label r shifted
Session C4
Poetics under the Quest for Identity in Hou Hsiao-Hsien's“The Puppetmaster”
池思親 Vivian Szu-Chin Chih
Department of Literature, University of California, San Diego, USA

In my paper, I plan to investigate the cinematic poetics in Hou Hsiao-Hsien's “The Puppetmaster” (1993), and discuss how these manifestations of visual and audial poetics, including Hou's distinguished long-takes and elliptical shots, performances of Taiwanese poetry and opera in the film, and the film editor Liao Ching-Song's (廖慶松) self-claimed "Yun-Kuai editing method” (「雲塊剪接法」), are designed technically, aesthetically, as well as philosophically to represent the quest for identity of the Taiwanese during the Japanese colonial era.

“The Puppetmaster” is the second of Hou's“Taiwan Trilogy” that deals with Taiwan's historical, cultural, and political backgrounds since the signing of the Treaty of Shimonoseki. Using the anecdotal autobiography of the Taiwanese puppet master Li Tian-Lu (李天祿) as its main narrative line, Hou presents the life story of this important Taiwanese cultural figure through interweaving the recitation of Chinese poetry in Taiwanese, vignettes of Taiwanese opera, film episodes, and Li's own orally narrated recollections in “The Puppetmaster.”

Much has been discussed regarding the historical and political aspects that “The Puppetmaster” alludes to. Yet, few academic papers have investigated the construction of its visual and audial poetics, and how this aesthetic approach of cinematic poetics can be related to the examination of the Taiwanese's quest for identity in the film during the Japanese colonial period. The paper, therefore, seeks to fill this gap of the academic dialogues dedicated to “The Puppetmaster.” Through examining Hou's image construction and Liao's “Yun-Kuai editing method” in "The Puppetmaster," this paper aims to continue the exploration of Liao's poetic editing style extended from the “Qi-Yun editing method” (「氣韻剪接法」) that the editor exerted to edit A City of Sadness (1989). According to Liao, the High Tang poet Du Fu's poetry had inspired him to invent “Qi-Yun editing method” for the editing of Hou's nonlinear shots in A City of Sadness. How, then, may we connect the poetics of the more local and grassroots Taiwanese opera and puppetry in “The Puppetmaster,” to the arrangement of Liao's “Yun-Kuai editing method”?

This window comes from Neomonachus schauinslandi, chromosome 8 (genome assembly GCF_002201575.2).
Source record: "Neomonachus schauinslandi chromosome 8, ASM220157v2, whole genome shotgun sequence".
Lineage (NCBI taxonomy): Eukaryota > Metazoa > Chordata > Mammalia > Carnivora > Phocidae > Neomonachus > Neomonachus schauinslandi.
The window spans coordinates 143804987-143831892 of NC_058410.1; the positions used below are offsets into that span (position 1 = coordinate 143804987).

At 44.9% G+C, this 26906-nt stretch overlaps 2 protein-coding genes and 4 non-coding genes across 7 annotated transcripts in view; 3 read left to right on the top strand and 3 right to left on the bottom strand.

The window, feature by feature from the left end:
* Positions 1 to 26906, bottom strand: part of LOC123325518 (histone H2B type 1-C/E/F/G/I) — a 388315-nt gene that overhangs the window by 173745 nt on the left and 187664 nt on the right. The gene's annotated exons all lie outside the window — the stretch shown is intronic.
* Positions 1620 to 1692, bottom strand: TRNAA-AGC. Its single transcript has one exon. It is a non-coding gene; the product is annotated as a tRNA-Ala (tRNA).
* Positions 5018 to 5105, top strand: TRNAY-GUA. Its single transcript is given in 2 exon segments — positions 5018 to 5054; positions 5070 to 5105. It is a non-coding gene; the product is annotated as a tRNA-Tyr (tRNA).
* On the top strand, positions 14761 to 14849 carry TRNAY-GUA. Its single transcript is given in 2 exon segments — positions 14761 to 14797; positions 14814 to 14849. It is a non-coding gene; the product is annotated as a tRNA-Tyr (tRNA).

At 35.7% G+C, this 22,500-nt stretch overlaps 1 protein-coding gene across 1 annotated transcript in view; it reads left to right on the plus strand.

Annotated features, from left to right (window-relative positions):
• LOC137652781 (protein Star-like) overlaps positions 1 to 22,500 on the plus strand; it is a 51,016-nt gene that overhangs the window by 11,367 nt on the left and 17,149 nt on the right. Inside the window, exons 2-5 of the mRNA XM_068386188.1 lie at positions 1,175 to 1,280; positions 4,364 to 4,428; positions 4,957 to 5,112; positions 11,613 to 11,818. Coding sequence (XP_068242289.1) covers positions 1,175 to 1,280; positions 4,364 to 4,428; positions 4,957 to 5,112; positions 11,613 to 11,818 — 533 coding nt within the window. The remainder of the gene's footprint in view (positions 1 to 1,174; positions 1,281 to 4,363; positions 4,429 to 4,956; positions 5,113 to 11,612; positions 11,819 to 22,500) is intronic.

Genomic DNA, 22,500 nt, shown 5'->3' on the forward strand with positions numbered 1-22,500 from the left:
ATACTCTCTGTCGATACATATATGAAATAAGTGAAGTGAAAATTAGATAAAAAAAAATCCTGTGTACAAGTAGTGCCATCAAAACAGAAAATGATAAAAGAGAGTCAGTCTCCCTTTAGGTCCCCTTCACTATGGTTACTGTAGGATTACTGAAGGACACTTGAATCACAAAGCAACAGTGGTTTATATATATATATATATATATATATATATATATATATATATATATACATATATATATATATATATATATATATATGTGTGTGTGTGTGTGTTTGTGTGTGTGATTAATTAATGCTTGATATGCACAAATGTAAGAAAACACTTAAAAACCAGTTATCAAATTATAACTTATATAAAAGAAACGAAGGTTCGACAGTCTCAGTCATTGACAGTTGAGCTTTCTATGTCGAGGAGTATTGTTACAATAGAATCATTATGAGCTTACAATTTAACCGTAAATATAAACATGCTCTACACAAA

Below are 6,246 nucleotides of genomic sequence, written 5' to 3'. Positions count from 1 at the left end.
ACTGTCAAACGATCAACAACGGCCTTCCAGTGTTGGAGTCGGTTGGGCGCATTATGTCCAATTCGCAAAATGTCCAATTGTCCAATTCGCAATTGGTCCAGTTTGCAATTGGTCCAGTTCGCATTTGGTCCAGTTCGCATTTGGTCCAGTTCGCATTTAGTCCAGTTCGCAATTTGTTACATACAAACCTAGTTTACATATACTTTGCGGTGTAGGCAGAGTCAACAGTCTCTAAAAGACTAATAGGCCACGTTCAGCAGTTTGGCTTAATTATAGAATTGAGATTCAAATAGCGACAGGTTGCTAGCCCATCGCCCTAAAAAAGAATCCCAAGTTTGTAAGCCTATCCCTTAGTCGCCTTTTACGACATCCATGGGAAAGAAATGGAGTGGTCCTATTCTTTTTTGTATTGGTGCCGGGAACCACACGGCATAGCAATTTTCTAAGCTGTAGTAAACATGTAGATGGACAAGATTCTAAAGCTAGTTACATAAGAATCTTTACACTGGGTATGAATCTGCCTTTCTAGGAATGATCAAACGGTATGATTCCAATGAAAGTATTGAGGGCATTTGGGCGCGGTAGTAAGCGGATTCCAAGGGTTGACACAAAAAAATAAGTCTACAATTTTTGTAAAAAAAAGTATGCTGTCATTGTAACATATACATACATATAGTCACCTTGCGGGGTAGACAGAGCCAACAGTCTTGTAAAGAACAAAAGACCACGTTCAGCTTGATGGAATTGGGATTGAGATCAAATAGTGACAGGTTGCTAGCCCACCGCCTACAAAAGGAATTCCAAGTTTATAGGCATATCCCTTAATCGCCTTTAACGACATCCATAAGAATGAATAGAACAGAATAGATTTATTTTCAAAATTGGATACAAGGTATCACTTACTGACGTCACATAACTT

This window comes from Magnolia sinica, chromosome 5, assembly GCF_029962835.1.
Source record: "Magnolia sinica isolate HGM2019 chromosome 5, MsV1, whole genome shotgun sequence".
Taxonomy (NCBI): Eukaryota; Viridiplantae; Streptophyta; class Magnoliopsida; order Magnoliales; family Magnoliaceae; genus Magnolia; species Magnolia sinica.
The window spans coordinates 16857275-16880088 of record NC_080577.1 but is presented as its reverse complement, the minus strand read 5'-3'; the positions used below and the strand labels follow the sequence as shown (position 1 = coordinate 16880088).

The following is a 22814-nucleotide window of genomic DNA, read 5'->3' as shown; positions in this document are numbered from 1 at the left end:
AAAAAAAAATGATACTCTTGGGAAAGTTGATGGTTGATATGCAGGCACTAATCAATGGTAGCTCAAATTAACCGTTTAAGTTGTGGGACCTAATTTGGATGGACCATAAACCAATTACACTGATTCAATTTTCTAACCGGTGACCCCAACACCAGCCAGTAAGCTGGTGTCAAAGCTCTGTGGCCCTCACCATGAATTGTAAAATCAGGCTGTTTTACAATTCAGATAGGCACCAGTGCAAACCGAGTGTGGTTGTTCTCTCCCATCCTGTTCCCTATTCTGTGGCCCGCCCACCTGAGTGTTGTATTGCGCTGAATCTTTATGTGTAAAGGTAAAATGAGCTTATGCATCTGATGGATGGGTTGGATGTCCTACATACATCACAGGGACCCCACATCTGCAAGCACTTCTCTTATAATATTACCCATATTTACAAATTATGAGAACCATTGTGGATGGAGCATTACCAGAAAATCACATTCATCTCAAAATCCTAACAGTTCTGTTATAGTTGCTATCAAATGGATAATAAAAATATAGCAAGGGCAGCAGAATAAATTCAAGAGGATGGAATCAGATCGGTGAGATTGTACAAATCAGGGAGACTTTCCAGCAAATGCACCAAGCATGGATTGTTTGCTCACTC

In other words, this paper hopes to investigate how the poetic form of “The Puppetmaster” has influenced its content. That is, how the quest for national identity and subjectivity of the Taiwanese during the colonial era has been represented through the cinematic poetics in the film. Is the aesthetic discourse of cinematic poetics contradictory or complementary to the grand narrative of history? How are the precious cultural assets of Taiwanese opera and puppetry preserved and remembered in the film, through its poetic manifestation? I will begin from analyzing the technical aspects of the film, and move on to discuss how the cinematic poetics in “The Puppetmaster” are employed to reflect and represent the quest of the Taiwanese for their national identity since the end of the first Sino-Japanese War in 1895.